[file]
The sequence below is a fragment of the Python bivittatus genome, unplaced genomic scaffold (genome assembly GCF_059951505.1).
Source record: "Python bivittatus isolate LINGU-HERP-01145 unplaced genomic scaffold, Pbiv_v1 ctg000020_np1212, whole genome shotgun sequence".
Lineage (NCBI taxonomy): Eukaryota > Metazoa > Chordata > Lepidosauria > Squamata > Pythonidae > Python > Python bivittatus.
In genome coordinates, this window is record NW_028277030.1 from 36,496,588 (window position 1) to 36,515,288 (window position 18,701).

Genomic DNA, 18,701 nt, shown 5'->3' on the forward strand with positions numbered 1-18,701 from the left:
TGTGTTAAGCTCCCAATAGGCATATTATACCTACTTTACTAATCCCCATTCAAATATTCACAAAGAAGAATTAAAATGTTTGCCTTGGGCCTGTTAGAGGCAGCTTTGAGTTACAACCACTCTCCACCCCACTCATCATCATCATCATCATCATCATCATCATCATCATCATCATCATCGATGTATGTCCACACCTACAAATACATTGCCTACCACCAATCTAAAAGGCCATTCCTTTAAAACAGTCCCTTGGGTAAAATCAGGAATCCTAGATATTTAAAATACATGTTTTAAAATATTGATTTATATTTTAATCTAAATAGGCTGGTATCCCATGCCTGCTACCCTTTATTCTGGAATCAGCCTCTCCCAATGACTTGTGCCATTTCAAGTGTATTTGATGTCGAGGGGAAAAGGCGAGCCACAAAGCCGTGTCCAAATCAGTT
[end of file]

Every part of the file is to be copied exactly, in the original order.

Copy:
The sequence below is a fragment of the Python bivittatus genome, unplaced genomic scaffold (genome assembly GCF_059951505.1).
Source record: "Python bivittatus isolate LINGU-HERP-01145 unplaced genomic scaffold, Pbiv_v1 ctg000020_np1212, whole genome shotgun sequence".
Lineage (NCBI taxonomy): Eukaryota > Metazoa > Chordata > Lepidosauria > Squamata > Pythonidae > Python > Python bivittatus.
In genome coordinates, this window is record NW_028277030.1 from 36,496,588 (window position 1) to 36,515,288 (window position 18,701).

Genomic DNA, 18,701 nt, shown 5'->3' on the forward strand with positions numbered 1-18,701 from the left:
TGTGTTAAGCTCCCAATAGGCATATTATACCTACTTTACTAATCCCCATTCAAATATTCACAAAGAAGAATTAAAATGTTTGCCTTGGGCCTGTTAGAGGCAGCTTTGAGTTACAACCACTCTCCACCCCACTCATCATCATCATCATCATCATCATCATCATCATCATCATCATCATCGATGTATGTCCACACCTACAAATACATTGCCTACCACCAATCTAAAAGGCCATTCCTTTAAAACAGTCCCTTGGGTAAAATCAGGAATCCTAGATATTTAAAATACATGTTTTAAAATATTGATTTATATTTTAATCTAAATAGGCTGGTATCCCATGCCTGCTACCCTTTATTCTGGAATCAGCCTCTCCCAATGACTTGTGCCATTTCAAGTGTATTTGATGTCGAGGGGAAAAGGCGAGCCACAAAGCCGTGTCCAAATCAGTT